Larissa Sansour, The Nation Estate (production still, 2012)
Sketches from Larissa Sansour’s ‘The Nation Estate’ are currently on view at Cornerhouse, Manchester as part of Subversion. Click here for more info.
It has been some months now since the 20th of December 2011, when Larissa Sansour sent out a press release with the subject heading, ‘No Room for Palestinian Art’. At the time, Sansour was shortlisted for a Lacoste-sponsored photography prize by the Swiss Musée de l’Elysée in Lausanne. Offered a €4,000 production fee, the London-based artist was invited to develop a proposal for judging. She professed to being allowed free reign by the museum staff with whom she was in contact. However, in December, Lacoste made demands that Sansour’s nomination be revoked, deeming Sansour’s work ‘too pro-Palestinian’ to support.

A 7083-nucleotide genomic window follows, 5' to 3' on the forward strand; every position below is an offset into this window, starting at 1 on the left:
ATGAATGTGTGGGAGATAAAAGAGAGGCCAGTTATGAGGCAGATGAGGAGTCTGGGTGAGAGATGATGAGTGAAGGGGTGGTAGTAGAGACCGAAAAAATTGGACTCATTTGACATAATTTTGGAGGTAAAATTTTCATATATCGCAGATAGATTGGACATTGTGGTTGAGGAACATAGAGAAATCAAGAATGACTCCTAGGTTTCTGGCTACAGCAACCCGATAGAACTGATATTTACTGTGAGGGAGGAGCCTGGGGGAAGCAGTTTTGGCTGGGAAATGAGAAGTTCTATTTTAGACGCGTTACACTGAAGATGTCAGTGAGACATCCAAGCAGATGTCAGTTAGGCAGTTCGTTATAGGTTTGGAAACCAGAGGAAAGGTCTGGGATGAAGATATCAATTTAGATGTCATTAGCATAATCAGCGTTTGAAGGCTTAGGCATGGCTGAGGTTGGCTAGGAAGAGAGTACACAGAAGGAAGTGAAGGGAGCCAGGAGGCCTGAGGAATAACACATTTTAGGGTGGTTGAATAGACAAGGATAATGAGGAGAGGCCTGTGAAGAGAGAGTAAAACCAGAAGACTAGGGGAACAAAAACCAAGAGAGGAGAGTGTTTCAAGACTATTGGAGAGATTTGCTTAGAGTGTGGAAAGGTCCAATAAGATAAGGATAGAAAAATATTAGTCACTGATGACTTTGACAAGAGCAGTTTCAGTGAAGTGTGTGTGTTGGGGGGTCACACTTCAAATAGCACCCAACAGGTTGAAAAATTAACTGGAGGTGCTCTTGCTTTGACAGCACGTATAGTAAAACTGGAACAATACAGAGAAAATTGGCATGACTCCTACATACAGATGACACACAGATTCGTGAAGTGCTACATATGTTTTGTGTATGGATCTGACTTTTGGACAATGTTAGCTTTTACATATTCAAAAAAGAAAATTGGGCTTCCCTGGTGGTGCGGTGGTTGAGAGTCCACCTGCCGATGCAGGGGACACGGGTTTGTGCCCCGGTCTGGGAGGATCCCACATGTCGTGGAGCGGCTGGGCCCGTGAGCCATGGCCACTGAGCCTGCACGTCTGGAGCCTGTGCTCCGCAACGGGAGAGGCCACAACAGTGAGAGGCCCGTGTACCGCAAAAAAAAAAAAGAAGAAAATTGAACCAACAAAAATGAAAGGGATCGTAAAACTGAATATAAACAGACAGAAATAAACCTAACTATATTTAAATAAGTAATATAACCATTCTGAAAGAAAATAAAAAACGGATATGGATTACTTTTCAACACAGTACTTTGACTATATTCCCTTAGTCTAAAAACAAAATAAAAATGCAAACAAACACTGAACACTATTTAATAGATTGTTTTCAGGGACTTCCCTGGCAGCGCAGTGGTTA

The artist’s dismay continued when the museum asked her to sign an agreement, which asserted that she had chosen to withdraw herself from the competition. Within 24 hours of sending out her own press release, there ensued an outpouring of support for Sansour from around the world, gaining such leverage that – days later – the museum decided to cancel the prize altogether, and to forego its associations with Lacoste. While the ordeal could be interpreted as a depressing indication of our current socio-political condition, not to mention our increasing reliance in Europe on corporate sponsorship, the flipside is arguably reassuring. The way in which Sansour was able to gain momentum from online activists, news outlets and the press may well be evidence that an informal system of checks and balances exists within certain realms of the European cultural sphere.